Copper ingot in the shape of an oxhide
From the 'Foundry Hoard' at Enkomi,
About 1225-1150 BC
Ready for transport
'Cyprus is second to none of the islands of the Mediterranean;
it is rich in wine and oil, produces grain in abundance and
possesses extensive copper mines at Tamassos.'
Strabo, Geography (AD 23), 14.6.5.
Cyprus was renowned for its copper in antiquity, and the very word 'copper' comes from the Roman name for the metal Cyprium aes (literally 'copper of Cyprus'). From about 1225 BC the Cypriot metal industry was tranformed under foreign influence. A number of hoards were deposited between about 1200 and 1100 BC, among then the 'Foundry Hoard' at Enkomi.
It was discovered in 1897, probably in the north-western part of the site, although no precise records were made at the time. The hoard appears to be the contents of a smithy, comprising the smith's own tools and new tools for carpentry and agriculture. Fragmentary vessels and stands were all obviously used as scrap metal, which must have been set aside for re-melting. The ingots, of which this is the only complete example, are made of unworked copper. Thus would the copper have been transported, whether within the island or overseas. The mark near the edge of one of the surfaces may indicate that the piece is authentic, or perhaps identify the maker or city of origin.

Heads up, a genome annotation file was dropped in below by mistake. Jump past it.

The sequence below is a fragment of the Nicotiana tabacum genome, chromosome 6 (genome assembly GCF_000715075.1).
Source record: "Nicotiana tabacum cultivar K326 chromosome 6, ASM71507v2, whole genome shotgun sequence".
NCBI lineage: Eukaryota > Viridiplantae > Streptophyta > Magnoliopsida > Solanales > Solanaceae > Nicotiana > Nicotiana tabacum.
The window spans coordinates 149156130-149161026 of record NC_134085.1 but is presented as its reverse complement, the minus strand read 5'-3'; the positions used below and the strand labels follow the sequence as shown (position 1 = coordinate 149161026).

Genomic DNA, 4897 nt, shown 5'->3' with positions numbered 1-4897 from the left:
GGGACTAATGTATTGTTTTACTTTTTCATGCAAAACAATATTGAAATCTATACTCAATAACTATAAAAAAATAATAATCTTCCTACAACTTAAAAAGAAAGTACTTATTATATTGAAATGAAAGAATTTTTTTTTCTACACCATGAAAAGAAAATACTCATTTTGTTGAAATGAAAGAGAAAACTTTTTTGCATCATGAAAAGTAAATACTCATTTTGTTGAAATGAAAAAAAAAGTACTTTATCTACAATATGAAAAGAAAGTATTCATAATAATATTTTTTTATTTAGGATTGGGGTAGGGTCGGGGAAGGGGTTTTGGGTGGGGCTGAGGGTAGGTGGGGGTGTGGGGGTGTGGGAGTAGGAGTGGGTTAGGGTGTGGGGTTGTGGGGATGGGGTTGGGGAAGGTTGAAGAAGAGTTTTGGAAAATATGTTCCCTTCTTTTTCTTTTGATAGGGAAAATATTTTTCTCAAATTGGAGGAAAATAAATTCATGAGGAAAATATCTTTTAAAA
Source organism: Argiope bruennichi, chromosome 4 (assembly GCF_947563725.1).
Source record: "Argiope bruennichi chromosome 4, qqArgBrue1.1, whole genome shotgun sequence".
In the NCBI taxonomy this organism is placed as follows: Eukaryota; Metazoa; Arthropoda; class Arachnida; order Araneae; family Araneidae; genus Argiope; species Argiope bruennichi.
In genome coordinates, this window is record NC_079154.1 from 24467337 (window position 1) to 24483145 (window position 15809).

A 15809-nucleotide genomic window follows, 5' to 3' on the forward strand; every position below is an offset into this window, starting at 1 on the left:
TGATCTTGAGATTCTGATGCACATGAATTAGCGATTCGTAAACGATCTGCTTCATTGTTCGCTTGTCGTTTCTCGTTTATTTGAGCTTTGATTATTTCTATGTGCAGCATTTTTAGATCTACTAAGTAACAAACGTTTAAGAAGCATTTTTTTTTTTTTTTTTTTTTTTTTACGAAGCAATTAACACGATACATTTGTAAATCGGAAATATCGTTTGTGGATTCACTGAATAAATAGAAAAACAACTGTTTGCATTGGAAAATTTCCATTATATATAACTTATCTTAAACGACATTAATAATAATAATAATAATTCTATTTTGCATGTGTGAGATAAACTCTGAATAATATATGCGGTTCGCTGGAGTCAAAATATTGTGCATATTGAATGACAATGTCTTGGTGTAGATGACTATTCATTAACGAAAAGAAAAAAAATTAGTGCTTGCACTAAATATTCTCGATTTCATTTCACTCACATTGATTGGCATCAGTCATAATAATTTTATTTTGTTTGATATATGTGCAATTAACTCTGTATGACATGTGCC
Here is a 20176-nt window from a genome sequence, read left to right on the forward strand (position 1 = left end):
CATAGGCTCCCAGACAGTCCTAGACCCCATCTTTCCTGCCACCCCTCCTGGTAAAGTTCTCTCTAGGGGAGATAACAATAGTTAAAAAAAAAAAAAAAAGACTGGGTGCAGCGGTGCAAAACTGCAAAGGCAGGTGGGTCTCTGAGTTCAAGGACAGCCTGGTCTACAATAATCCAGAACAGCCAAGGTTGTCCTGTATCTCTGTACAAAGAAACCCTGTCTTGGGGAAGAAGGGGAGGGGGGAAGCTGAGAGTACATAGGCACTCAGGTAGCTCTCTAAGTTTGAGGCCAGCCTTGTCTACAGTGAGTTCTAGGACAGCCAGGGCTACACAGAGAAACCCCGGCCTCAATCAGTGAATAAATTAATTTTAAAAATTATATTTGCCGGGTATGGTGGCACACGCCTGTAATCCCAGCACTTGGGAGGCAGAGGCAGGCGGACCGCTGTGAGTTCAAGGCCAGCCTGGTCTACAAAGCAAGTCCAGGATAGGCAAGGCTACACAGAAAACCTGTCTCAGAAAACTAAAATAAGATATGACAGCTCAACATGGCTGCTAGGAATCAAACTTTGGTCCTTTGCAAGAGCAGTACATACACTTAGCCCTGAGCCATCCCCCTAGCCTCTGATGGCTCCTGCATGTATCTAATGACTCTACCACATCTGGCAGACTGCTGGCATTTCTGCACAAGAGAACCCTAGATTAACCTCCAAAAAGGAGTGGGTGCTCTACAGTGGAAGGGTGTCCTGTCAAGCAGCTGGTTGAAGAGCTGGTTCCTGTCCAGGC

H.B. Walters, Catalogue of bronzes, Greek, R (London, 1899)
V. Karageorghis, The coroplastic art of ancient (Nicosia, A. G. Leventis Foundation, 1991)
H.W. Catling, Cypriot bronzework in the Myce (Oxford, Clarendon Press, 1964)
Length: 69.800 cm
Width: 40.600 cm
Thickness: 5.000 cm
Weight: 1306.000 oz (approx.)
Length: 69.800 cm
GR 1897.4-1.1535 (Bronze 173)
Miss E.T. Turner Bequest excavations